From Publishers Weekly
On the 50th anniversary of Harry Truman's famous presidential "upset," Gullan, a contributor to Presidential Studies Quarterly, has written a nuts-and-bolts political history of the 1948 presidential election. Truman, it seems, always played the turtle to his opponent's hare. When his haberdashery business failed he was recruited by T.J. ("Boss") Pendergast to run for District Judge, and he won. In 1934, he was elected to the Senate; in 1944, he became FDR's vice president; and five months later he was president. At the end of WWII, the country converted from a war- to a consumer-oriented economy; GIs faced labor unrest, angry farmers and unemployment when they came home. The country turned Congress over to the Republicans in 1946 and Truman's approval ratings plummeted?and the 1948 election was right around the corner. Gullan's emphasis is on personality: GOP nominees Thomas E. Dewey ("the little man on the wedding cake," according to Alice Roosevelt Longworth) and Earl Warren ("that dumb Swede," said Dewey); third-party candidates Strom Thurmond of the "Dixiecrats" and Henry Wallace of Progressive Labor. Gullan makes several salient points. Dewey, in reality, may have been more liberal than Truman; for all the excitement of the close election, 1948 had the lowest voter turnout in 20 years; and it may have been the emerging power of the black vote, according to Theodore White, that made Truman president. This is a very readable history focusing on the 30th president, one of the great gut politicians of the century.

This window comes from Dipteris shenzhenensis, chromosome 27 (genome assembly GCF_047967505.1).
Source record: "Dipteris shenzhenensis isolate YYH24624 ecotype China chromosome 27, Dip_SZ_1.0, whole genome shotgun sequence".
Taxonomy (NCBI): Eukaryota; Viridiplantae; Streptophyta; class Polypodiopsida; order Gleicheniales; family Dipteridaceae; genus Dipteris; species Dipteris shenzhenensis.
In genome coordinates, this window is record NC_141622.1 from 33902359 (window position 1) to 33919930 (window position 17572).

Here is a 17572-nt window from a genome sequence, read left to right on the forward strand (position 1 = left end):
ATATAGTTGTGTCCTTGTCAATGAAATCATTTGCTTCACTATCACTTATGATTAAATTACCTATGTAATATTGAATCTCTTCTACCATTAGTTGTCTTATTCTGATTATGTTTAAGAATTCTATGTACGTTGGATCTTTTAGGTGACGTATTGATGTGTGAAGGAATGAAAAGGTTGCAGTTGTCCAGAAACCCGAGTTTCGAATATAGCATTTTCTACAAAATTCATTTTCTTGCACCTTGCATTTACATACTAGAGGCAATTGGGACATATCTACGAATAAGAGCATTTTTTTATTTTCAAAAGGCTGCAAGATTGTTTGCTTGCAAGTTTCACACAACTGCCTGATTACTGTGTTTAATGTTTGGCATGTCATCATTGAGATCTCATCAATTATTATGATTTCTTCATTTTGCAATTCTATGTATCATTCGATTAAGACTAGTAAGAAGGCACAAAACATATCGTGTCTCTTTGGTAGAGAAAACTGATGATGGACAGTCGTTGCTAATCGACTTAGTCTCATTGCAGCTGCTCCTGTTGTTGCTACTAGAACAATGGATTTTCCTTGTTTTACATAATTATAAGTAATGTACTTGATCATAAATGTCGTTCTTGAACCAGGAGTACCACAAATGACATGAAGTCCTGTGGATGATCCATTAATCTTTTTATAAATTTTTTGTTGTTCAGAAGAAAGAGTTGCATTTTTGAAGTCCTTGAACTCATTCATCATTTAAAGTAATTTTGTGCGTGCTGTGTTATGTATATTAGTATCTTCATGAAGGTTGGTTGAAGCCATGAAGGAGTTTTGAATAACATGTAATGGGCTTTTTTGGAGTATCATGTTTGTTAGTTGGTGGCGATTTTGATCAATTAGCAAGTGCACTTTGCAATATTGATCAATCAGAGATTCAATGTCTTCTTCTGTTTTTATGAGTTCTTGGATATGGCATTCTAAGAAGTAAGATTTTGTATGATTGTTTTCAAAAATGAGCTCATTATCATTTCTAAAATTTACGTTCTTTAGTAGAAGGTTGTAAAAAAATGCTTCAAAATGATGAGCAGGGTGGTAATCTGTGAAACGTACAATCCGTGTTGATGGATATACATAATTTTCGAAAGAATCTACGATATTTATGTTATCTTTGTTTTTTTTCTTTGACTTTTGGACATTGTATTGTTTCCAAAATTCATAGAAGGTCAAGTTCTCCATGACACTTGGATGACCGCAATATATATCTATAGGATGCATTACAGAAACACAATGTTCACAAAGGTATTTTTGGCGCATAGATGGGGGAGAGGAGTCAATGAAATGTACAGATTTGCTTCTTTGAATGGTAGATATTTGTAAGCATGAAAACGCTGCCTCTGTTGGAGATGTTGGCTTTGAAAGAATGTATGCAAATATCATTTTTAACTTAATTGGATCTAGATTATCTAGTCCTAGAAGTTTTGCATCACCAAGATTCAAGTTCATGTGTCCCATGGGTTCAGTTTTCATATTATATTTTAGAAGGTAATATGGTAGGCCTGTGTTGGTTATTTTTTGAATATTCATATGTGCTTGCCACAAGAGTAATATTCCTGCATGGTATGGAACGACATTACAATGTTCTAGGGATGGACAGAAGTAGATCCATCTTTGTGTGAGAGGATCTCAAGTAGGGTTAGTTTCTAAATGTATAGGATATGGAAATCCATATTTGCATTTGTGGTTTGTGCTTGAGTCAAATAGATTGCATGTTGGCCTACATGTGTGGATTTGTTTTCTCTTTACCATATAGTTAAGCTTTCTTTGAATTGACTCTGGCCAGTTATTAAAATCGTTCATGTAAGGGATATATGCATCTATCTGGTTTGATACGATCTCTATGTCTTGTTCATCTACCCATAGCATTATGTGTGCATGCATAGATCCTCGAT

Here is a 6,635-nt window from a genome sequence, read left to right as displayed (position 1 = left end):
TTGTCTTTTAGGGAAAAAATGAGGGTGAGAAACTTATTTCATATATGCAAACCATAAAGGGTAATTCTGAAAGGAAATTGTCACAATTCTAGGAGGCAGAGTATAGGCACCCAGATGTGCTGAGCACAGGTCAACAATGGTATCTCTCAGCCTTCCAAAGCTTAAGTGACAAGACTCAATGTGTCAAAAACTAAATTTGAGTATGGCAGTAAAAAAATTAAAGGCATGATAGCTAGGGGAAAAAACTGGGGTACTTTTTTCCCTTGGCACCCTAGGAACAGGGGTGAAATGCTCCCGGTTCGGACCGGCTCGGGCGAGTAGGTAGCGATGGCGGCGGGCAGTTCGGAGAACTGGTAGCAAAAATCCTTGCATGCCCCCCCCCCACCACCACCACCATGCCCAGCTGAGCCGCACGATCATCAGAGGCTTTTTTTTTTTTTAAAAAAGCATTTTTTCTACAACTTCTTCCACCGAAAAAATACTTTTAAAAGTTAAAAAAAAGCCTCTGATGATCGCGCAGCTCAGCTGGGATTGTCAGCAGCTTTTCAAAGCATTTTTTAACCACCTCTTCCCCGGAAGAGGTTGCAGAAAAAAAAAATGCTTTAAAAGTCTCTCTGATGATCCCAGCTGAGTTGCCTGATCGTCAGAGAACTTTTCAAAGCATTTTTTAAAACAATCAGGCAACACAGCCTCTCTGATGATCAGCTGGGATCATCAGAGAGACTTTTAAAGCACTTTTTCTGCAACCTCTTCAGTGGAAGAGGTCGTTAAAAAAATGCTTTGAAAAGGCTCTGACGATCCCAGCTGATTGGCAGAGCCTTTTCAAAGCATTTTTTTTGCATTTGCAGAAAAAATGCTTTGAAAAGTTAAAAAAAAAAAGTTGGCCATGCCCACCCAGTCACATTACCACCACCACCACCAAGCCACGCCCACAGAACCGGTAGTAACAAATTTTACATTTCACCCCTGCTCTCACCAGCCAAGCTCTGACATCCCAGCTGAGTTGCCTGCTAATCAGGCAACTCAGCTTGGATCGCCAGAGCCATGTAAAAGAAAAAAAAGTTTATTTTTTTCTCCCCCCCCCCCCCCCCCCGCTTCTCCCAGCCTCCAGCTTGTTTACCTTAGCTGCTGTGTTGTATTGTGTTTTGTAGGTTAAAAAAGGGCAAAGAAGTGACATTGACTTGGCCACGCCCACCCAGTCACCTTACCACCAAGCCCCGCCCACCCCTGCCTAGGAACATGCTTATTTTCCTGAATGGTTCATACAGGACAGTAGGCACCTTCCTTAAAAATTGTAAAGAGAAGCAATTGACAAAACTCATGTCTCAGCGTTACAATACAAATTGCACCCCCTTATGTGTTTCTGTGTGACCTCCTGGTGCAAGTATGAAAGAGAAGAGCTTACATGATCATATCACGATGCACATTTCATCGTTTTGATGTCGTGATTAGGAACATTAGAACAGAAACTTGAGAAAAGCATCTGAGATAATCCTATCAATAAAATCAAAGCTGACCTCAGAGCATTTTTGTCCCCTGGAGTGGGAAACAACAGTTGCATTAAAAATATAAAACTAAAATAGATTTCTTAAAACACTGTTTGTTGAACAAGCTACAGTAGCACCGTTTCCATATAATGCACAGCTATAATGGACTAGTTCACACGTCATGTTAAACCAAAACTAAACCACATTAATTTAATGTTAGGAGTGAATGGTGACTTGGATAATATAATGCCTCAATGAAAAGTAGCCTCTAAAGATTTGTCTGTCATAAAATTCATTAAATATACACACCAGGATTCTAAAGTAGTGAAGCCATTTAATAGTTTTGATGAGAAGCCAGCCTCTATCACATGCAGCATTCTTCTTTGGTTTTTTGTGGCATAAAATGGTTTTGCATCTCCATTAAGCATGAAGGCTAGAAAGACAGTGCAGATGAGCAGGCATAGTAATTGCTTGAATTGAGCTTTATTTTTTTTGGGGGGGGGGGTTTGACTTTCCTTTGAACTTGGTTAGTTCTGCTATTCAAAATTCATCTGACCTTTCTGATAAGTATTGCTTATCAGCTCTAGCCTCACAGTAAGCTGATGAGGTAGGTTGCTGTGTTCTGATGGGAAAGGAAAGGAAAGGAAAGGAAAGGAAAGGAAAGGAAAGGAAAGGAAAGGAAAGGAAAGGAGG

Copyright 1998 Reed Business Information, Inc.
From Kirkus Reviews
Fresh appraisal of an election that has long been considered the greatest political upset in American history. Gullan, an independent scholar whose work has appeared in the Presidential Studies Quarterly, argues that the election would have been an upset if Dewey had won. He finds the New Deal program had become so institutionalized that the old Rooseveltian coalition simply could not dissolve completely. The partially conservative Truman, leaning somewhat away from the left toward center, more than matched Dewey, also moving toward the center (but from the conservative right of a Republican-controlled Congress that had attempted and failed to roll back the popular New Deal program). Gullan attributes the Democratic victory, contradicting polls predicting a Republican win, to the greater effectiveness of Trumans populist cross-country whistle stop campaign conducted from the rear platform of a train. Then too, the folksy vice presidential candidate Alben Barkley corralled votes across the South, the Farm Belt, and the border states, unlike the efforts of the dull, uncoordinated Dewey-Warren ticket. The separatist, more extreme parties of Henry Wallace (friendly to world communism) and Strom Thurmond (white-supremacy Dixiecrats) held little appeal to voters. Adding weight to Truman's candidacy was the highly respected secretary of state, General George Marshall. Prosperity at home and peril abroad also favored incumbents, observes Gullan. He believes that the 1948 election was distinctive in serving as a bridge between party-loyalty-oriented elections and a more independent voter movement, leading later to increased numbers of landslide electoral victories for both Republican and Democratic presidents. Truman, the ``square shooter, enjoyed additionally the special fate of running against the depressing ghost of Herbert Hoover that lingered in American memory. A lucid, enlightening historical survey, as well as a nostalgic look at a bygone era. -- Copyright ©1998, Kirkus Associates, LP. All rights reserved.